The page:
Bar hopping and making out with preppies maximized my time during the sticky summer months following college graduation. That June, I'd shoved boxes of clothes and the complete series of Sex and the City into the 500-square-foot apartment I shared with my girlfriend, Kelsey, and started my grown-up life as New York's newest Samantha.
One morning after hooking up with a pair of roommates, Kelsey and I shamefully took the bus home to save money. We rode uptown between old ladies dressed for church still drunk in our matching outfits: a man's sweatshirt, boxers, fishnets and our shiny heels. We giggled over bagels—recapping the details of our alcohol-induced night like my favorite New York quartet would have.
After a decade of watching TV shows like Sex and the City and NBC's new Lipstick Jungle, where women struggle to have it all, I was convinced that Prince Charming would show up in my early thirties once I'd already established myself. At 21, I was determined to double-book dates, clink martini glasses with my girlfriends and live like Holly Golightly (the movie version) without the cat.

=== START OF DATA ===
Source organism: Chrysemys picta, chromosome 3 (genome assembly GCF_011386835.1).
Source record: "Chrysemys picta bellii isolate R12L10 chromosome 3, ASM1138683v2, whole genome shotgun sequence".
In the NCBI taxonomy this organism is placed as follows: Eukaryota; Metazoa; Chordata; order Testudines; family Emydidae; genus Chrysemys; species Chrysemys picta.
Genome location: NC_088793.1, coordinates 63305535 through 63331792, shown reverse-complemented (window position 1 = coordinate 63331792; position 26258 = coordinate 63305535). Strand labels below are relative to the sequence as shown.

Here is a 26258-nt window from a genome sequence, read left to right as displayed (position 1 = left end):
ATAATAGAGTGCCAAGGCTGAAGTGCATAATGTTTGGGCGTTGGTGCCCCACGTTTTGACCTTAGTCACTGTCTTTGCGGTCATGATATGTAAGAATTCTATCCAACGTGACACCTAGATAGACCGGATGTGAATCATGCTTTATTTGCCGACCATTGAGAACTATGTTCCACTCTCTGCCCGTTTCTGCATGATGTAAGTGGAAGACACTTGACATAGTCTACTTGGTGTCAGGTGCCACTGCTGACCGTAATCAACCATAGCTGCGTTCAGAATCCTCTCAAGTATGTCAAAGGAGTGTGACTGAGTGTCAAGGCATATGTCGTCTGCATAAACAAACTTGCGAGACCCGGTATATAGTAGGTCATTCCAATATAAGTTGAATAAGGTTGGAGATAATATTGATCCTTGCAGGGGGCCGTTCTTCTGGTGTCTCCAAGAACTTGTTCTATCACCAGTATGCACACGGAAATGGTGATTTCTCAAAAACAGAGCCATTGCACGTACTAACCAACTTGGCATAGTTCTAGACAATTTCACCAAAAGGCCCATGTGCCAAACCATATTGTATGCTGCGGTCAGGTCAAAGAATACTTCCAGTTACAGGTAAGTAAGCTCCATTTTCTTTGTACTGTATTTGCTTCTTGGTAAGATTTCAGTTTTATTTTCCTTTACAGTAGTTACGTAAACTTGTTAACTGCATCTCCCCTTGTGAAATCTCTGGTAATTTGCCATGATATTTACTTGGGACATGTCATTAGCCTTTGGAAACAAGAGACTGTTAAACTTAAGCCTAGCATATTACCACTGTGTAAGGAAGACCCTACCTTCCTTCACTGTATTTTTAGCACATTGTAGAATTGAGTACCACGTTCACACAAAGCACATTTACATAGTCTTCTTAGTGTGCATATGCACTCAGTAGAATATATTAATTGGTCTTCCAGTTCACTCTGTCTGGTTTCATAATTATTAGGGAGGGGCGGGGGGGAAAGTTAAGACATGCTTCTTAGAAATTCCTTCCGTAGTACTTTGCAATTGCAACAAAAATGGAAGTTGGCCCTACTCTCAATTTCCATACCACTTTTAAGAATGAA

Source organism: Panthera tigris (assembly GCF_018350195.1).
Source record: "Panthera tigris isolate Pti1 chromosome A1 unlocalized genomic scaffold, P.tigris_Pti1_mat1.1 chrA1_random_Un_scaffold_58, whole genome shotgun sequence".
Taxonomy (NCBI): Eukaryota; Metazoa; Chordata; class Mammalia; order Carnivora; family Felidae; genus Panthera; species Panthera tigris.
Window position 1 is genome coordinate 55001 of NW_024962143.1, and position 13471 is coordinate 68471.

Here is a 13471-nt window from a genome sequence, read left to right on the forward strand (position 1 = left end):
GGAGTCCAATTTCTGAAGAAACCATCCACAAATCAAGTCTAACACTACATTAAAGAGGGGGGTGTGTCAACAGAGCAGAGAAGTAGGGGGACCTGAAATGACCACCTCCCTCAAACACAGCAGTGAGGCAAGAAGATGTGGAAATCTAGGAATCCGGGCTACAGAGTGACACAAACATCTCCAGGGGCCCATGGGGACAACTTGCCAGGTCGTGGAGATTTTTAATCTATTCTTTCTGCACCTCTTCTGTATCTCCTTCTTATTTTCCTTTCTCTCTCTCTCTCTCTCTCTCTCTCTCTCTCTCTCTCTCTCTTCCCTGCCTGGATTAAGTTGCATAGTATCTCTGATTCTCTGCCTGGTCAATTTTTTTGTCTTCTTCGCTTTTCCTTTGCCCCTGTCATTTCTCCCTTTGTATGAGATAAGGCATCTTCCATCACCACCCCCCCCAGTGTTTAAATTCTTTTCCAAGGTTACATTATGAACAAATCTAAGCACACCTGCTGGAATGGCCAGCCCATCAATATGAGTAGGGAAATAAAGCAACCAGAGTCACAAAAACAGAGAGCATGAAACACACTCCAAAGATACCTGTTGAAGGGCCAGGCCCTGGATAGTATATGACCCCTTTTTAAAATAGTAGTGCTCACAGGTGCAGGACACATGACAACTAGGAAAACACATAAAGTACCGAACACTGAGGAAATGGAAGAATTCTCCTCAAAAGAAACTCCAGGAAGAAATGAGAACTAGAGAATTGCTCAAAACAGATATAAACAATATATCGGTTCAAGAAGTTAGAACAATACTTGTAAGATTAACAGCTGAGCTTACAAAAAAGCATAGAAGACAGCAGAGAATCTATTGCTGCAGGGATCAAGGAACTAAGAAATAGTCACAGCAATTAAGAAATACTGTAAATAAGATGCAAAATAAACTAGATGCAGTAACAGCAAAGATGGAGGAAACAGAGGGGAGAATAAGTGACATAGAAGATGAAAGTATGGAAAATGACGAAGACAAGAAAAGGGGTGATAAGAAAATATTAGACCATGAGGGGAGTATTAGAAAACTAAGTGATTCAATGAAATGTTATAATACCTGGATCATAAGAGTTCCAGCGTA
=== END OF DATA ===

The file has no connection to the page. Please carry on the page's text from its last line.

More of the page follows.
As the oldest of three, I'd always been an independent workaholic. Family friends knew I seemed misplaced in our small town outside of Boston; a euphemism for "your daughter is too loud and opinionated." At 16 I told my parents I was moving to New York City. I couldn't be an actress in Andover, Massachusetts. They agreed so I could study theater at Barnard. I parlayed one summer into four hot seasons of interning, working and frolicking through the city.
In New York, I was never embarrassed by my individuality. I bounced around the East Village singing along to my theme song, "La Vie Boheme." I wore tight black clothes, drank coffee, chain-smoked and had my heart regularly broken. I sat in Shakespeare and Co. for hours reading entire plays, sifting through pictures of old New York and flirting with those who did the same.